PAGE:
I got away with eating such an unusual supper because my roommates were out. When they returned, they questioned, "Have you eaten? What did you eat? Chocolate spread on bread?" Guilty as charged. I'm living with two local girls who don't understand my choice of chocolate spread as a meal replacement. But they do enjoy eating meals together, whatever the menu.
Interestingly, there was no discussion with my new roommates about whether we would sit down to eat meals together or not. We were virtual strangers before we began sharing an apartment, but it is assumed that if we are home around the same time, we will share a meal. I think I'm OK with that. We're settling into a little routine of suppers together and small talk around the table.
Whether it's having scheduled meals or making neighbours welcome to drop by, I'm coming to the realization that building relationships here will require a significant time commitment. It's hard to schedule events or people in a land where typically things run late and long, and where people are more relationally-oriented than time-oriented. The local culture is not going to change in that regard.
So, I'm realizing that if I am going to live and love in my new environment, I'm going to have to change. I can't keep too many things on my urgent to-do list. Pursuing freelance work has to take a back seat to having time for people. I must be wise as to what degree I communicate with friends back home, ie: how often, how long. I must learn to seize the day here and to not be too perturbed if "the day" gets postponed, elongated or changed.
Building bridges into my roommates' lives is not only different because we are from different cultures, but because we hold vastly different worldviews. In North America, I always sought roommates of the same faith. Here, I didn't really even consider looking for such people. They're few and far between, but also I thought that living with girls from such differing worldviews and backgrounds could be an effective thing on multiple levels. Challenging? Yes. A situation to be entered into pray'erfully? For sure. But a great opportunity to be real, and build relationship.
I'm telling you these facts as they relate to me and Asia, but no matter our physical location or culture, we need to intentionally cultivate meaningful relationships with people of other faiths. As North American believers, we tend toward one of two extremes:
- We have almost no deep relationships with people of other faiths (ie: we spend all our time with fellow believers), or
- We have too many deep relationships with people of other faiths (ie: to the point that our faith is compromised or weakened).
A common misconception is that the most spiritual, committed people are those who are on every chur'ch committee or at every chur'ch meeting. We need to inquire deeper into fellow believers' hearts and motives, because those with the perfect Sunday school attendance records might not be the most effective disciple-makers. And we were called to make disciples more clearly than we were called to attend Sunday school. Often we don't have time for meaningful relationships with anyone outside the Family...and then we wonder why our Communities aren't growing.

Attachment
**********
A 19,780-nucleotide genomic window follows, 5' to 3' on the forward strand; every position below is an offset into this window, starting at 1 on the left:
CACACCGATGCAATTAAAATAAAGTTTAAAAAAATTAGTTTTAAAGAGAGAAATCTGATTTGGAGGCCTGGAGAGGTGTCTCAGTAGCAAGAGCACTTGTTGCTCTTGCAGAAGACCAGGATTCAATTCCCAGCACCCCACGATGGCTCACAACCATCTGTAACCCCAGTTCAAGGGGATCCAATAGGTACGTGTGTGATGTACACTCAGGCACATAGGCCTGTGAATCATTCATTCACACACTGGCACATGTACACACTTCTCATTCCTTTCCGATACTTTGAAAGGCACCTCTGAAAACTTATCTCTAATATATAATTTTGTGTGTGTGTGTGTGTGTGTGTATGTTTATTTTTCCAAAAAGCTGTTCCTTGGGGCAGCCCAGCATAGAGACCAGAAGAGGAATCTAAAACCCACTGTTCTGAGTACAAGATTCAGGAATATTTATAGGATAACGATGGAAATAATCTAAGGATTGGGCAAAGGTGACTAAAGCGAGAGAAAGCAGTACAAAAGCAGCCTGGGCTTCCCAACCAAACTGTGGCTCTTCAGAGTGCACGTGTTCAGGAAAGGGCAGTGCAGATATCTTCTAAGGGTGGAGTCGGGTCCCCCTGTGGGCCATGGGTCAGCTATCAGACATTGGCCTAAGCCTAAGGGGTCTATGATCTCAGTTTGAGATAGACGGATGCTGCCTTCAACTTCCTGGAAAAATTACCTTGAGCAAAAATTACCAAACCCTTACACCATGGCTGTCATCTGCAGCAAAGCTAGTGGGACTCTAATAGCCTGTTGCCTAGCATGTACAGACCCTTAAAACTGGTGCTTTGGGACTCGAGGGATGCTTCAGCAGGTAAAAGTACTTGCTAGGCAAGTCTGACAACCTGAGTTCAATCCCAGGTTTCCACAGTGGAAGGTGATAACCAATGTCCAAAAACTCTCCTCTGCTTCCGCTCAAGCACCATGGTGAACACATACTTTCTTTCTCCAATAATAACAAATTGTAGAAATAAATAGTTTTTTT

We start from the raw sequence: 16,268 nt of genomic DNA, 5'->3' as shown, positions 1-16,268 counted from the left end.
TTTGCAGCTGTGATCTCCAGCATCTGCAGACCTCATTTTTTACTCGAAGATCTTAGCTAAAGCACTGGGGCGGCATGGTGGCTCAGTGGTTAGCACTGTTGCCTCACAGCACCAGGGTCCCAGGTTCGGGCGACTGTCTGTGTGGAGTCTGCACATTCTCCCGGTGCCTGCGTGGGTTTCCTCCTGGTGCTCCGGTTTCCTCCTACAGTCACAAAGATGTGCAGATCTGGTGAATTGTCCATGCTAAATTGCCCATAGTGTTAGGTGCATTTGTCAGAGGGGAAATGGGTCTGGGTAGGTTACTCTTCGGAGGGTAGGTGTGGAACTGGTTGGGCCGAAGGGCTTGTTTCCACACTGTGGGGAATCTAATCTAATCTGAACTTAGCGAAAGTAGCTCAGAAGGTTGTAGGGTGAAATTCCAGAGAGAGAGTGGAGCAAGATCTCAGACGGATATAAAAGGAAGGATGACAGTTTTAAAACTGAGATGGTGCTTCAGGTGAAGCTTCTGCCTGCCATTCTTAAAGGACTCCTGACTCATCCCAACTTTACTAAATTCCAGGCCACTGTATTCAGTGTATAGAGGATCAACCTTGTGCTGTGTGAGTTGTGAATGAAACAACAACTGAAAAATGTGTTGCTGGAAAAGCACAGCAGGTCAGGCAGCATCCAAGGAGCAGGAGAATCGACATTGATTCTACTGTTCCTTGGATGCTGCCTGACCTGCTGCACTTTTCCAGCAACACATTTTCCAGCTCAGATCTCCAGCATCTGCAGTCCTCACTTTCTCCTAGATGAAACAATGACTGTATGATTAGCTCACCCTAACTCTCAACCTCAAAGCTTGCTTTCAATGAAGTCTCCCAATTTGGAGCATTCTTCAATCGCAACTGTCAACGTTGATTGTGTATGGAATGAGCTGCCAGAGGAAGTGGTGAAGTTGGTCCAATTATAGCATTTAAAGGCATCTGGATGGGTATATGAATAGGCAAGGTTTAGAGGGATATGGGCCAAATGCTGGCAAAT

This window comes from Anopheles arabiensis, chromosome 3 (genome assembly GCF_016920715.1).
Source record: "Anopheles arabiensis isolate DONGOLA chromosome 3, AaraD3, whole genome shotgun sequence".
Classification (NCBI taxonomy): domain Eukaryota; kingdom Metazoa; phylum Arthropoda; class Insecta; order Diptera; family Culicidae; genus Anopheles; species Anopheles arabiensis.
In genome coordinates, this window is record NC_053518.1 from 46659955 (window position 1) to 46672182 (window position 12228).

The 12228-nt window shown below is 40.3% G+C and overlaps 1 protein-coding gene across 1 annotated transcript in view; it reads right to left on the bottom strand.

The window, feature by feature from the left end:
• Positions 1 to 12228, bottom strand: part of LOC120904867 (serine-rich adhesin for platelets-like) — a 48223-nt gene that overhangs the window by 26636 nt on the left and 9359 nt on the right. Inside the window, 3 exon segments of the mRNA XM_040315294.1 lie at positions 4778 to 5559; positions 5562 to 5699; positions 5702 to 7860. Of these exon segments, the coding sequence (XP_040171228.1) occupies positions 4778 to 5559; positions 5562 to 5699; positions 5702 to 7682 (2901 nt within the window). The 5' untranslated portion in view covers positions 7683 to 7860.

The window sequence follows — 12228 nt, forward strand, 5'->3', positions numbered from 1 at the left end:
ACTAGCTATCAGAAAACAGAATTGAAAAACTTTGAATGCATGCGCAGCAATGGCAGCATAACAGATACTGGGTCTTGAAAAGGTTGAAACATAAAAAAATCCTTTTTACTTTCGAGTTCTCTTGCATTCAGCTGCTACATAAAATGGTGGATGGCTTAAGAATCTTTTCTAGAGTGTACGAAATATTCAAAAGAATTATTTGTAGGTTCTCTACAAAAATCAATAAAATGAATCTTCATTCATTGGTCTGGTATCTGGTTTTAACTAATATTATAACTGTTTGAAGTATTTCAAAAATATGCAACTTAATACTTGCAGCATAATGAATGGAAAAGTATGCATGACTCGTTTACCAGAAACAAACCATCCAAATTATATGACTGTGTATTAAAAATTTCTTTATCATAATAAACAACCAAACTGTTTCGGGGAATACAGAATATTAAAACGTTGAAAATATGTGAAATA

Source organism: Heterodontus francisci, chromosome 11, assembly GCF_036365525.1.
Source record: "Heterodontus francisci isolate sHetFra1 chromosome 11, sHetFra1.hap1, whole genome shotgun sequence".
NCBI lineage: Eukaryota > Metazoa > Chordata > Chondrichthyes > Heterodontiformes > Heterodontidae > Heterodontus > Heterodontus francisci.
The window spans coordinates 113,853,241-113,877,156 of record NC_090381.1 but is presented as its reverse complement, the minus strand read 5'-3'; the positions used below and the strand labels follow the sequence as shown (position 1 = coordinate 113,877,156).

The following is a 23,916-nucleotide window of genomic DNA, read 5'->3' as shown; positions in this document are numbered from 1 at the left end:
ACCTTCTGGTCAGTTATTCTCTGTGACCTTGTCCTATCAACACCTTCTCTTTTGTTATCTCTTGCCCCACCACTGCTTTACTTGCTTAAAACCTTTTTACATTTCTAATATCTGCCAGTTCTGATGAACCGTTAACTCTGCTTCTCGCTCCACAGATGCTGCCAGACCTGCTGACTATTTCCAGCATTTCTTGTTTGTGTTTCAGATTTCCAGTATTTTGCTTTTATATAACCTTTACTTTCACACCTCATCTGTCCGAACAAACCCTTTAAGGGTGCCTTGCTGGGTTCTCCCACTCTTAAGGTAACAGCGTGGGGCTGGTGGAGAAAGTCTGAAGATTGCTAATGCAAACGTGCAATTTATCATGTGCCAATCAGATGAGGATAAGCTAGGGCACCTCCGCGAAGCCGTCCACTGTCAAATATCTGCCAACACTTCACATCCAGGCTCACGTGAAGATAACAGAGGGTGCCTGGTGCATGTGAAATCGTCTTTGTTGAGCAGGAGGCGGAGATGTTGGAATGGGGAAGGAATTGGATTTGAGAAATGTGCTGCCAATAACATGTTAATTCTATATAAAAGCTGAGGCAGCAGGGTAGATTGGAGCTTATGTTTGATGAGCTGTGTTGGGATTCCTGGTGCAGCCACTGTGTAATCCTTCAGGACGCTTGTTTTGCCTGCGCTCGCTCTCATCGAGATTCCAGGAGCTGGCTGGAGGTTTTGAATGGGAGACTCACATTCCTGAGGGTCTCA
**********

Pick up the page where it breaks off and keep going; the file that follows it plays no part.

Moving to the other side of the world allowed me to reevaluate my schedule and commitments, and reminded me of this: if we're too busy to make disciples, then we're too busy. That's our calling, after all.
This month I read a powerful article about a lady whose life was profoundly changed through the love of a couple who cared enough to challenge her worldview. The challenge began in the form of a gentle, challenging reply to an article she wrote, but developed into a long-term relationship between the two parties. The title and subheading are attention-grabbing: "My Train Wreak Conversion: As a leftist lesbian professor, I despised Chr!stians. Then I somehow became one." Definitely make time to read her transformation account.
When you read it, you read her story in a condensed form. It would be easy to forget the many dinners, hundreds of conversations and thousands of prayers that were groundwork laid before this articulate, intelligent lady "got up from the bed of [her] lesbian lover." Her friends "brought the chur'ch to [her]" through hospitality and relationship until she was so convicted that she took herself to the chur'ch. Her loving Community helped her along the narrow path she chose; it was not without enormous pain and struggle.
Yes, sometimes people come into the light quickly, seemingly easily. But they are the minority. The rest need the chur'ch to come to them, in the form of loving relationships.
It's Saturday evening now, and my roommates and I had a few others over for pizza. I spent hours planning the menu, shopping for ingredients, making homemade dough and homemade tomato sauce, and double-washing the vegetables in our warm kitchen. Tiring? Yes. Valuable? I hope so.
We're doing life together. Life takes time. So as I revisit my schedule to make time for roommate suppers (with or without Nutella), neighbour visits, and chats with coworkers, I'll keep this in mind: if I'm too busy to make disciples, then I'm too busy.